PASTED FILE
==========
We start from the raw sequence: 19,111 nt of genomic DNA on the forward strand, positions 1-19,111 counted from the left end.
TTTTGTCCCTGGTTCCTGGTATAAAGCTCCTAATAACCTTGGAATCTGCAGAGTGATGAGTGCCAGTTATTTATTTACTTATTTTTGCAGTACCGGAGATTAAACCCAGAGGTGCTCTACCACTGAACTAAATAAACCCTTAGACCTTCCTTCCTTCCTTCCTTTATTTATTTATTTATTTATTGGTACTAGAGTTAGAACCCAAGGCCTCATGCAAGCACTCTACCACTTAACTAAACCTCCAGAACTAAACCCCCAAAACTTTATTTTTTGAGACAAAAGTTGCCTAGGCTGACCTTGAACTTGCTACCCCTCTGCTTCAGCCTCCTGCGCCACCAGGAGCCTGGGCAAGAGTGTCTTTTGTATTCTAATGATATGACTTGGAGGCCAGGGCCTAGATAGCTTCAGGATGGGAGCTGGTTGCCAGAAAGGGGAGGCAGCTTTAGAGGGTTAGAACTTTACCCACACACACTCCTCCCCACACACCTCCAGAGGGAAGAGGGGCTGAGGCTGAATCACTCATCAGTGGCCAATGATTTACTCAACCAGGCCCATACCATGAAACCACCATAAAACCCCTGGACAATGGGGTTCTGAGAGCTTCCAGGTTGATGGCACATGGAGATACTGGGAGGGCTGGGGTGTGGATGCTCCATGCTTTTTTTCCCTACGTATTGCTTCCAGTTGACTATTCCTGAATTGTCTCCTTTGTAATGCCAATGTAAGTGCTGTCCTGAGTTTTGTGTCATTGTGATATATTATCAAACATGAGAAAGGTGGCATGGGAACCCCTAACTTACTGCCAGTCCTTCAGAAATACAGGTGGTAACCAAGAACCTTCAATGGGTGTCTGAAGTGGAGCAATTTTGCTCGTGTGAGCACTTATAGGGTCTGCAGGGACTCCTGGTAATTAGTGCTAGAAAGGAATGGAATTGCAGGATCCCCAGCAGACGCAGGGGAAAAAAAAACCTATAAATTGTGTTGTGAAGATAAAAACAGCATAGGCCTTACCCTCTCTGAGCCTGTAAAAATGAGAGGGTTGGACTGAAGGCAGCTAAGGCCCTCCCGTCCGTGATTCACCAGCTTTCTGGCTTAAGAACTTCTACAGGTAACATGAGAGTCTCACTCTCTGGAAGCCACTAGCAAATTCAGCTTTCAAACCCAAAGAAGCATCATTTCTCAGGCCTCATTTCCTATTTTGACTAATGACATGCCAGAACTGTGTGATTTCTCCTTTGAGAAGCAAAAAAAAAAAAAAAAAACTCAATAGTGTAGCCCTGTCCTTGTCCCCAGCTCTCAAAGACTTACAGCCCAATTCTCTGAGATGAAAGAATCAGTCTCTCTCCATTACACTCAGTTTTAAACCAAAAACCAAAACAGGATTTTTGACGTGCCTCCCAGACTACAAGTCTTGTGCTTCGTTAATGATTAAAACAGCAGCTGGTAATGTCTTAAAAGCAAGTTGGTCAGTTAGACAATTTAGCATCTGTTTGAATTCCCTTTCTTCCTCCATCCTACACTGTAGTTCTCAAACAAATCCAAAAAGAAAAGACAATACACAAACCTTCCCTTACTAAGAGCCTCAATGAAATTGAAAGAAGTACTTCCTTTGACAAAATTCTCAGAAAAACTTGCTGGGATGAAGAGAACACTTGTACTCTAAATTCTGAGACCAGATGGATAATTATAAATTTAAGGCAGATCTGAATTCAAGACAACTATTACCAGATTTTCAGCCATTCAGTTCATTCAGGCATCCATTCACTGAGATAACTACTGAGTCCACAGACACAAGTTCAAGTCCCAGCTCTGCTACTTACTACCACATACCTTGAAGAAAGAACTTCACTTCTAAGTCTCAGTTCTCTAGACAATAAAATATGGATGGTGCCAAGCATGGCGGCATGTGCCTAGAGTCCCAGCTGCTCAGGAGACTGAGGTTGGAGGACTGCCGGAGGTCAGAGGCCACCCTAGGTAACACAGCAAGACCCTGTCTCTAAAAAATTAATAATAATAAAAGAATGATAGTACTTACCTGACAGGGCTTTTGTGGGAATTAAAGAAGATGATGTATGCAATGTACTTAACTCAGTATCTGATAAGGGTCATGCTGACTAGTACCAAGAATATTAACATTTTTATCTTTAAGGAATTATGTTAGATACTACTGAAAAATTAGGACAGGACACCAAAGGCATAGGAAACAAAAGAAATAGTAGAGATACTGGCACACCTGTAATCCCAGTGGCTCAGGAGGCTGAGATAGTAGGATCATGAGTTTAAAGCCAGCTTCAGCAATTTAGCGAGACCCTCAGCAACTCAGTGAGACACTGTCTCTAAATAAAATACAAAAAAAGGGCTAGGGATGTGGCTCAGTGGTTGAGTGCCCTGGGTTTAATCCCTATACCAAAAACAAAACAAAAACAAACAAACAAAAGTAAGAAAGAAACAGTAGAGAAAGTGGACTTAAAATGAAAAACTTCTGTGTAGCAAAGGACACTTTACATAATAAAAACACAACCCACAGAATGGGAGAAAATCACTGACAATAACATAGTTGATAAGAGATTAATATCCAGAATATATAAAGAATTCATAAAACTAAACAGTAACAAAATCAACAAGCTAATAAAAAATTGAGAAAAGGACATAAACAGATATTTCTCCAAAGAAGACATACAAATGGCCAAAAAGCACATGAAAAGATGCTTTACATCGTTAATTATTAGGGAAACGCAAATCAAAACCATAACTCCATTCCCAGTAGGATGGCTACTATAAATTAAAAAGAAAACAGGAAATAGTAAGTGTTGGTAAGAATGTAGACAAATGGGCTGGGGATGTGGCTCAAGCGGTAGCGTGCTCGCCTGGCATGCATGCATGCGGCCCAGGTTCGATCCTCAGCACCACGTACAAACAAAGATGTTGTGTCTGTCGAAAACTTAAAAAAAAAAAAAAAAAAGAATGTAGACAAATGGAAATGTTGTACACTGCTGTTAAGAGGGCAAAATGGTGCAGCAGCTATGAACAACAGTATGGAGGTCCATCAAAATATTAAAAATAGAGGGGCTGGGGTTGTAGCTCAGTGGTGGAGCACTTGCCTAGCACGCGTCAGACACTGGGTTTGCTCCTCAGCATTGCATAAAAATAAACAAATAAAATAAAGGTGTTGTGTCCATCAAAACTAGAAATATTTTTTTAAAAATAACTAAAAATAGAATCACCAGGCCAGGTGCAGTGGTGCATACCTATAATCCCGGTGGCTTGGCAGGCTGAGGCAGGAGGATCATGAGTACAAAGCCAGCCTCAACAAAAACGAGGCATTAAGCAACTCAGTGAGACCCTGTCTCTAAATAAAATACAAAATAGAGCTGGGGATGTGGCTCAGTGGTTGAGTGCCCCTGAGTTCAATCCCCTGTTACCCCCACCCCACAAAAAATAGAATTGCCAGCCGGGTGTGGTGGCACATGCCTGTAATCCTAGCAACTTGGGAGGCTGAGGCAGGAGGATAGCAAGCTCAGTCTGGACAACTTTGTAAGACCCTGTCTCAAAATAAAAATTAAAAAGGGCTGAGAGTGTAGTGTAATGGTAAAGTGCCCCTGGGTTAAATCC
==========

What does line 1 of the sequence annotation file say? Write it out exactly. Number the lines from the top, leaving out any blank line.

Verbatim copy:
We start from the raw sequence: 19,111 nt of genomic DNA on the forward strand, positions 1-19,111 counted from the left end.